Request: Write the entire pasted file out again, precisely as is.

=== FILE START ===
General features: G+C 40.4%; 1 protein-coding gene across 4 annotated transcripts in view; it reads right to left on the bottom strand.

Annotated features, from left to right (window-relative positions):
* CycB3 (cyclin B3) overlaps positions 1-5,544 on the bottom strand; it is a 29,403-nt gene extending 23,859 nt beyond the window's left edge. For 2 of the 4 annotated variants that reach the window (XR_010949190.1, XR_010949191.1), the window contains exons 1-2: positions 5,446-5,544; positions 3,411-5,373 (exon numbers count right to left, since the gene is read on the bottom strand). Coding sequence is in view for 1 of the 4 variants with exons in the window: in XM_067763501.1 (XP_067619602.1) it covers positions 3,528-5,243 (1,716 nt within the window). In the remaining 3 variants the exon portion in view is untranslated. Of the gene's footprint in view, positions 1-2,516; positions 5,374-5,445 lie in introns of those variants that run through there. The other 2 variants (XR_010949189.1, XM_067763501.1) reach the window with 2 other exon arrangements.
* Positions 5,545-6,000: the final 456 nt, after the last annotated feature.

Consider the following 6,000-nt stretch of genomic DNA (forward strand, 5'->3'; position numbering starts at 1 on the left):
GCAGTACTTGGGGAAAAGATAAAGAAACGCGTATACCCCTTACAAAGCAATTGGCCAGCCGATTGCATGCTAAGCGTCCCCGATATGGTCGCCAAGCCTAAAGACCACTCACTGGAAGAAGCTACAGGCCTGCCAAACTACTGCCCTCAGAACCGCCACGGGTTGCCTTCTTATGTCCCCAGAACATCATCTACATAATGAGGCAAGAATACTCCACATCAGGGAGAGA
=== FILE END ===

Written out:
General features: G+C 40.4%; 1 protein-coding gene across 4 annotated transcripts in view; it reads right to left on the bottom strand.

Annotated features, from left to right (window-relative positions):
* CycB3 (cyclin B3) overlaps positions 1-5,544 on the bottom strand; it is a 29,403-nt gene extending 23,859 nt beyond the window's left edge. For 2 of the 4 annotated variants that reach the window (XR_010949190.1, XR_010949191.1), the window contains exons 1-2: positions 5,446-5,544; positions 3,411-5,373 (exon numbers count right to left, since the gene is read on the bottom strand). Coding sequence is in view for 1 of the 4 variants with exons in the window: in XM_067763501.1 (XP_067619602.1) it covers positions 3,528-5,243 (1,716 nt within the window). In the remaining 3 variants the exon portion in view is untranslated. Of the gene's footprint in view, positions 1-2,516; positions 5,374-5,445 lie in introns of those variants that run through there. The other 2 variants (XR_010949189.1, XM_067763501.1) reach the window with 2 other exon arrangements.
* Positions 5,545-6,000: the final 456 nt, after the last annotated feature.

Consider the following 6,000-nt stretch of genomic DNA (forward strand, 5'->3'; position numbering starts at 1 on the left):
GCAGTACTTGGGGAAAAGATAAAGAAACGCGTATACCCCTTACAAAGCAATTGGCCAGCCGATTGCATGCTAAGCGTCCCCGATATGGTCGCCAAGCCTAAAGACCACTCACTGGAAGAAGCTACAGGCCTGCCAAACTACTGCCCTCAGAACCGCCACGGGTTGCCTTCTTATGTCCCCAGAACATCATCTACATAATGAGGCAAGAATACTCCACATCAGGGAGAGA